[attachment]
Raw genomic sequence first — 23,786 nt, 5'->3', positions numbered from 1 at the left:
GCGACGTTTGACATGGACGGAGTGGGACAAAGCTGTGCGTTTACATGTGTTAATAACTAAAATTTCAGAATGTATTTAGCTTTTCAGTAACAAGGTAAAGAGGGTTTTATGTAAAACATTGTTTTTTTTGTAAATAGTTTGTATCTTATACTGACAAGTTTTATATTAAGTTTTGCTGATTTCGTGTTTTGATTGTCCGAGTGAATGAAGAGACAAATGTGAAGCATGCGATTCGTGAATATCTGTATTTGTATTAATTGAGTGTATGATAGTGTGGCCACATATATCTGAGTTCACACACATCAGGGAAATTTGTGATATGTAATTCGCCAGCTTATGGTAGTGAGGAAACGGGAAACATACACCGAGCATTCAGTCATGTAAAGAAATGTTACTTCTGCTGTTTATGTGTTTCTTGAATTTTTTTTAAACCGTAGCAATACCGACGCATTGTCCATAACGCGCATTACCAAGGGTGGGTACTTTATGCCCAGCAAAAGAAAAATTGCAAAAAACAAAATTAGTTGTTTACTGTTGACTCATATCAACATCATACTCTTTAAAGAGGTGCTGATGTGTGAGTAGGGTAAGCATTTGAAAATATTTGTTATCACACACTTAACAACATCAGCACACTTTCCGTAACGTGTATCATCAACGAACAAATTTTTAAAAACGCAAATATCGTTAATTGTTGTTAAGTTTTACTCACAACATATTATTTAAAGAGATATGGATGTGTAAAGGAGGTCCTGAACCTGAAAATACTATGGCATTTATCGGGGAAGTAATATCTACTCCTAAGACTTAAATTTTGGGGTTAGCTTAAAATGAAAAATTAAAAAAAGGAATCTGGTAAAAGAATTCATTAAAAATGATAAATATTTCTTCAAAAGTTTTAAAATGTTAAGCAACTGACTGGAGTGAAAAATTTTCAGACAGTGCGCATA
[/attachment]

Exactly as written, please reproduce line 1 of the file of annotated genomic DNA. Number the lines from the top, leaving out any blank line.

Raw genomic sequence first — 23,786 nt, 5'->3', positions numbered from 1 at the left: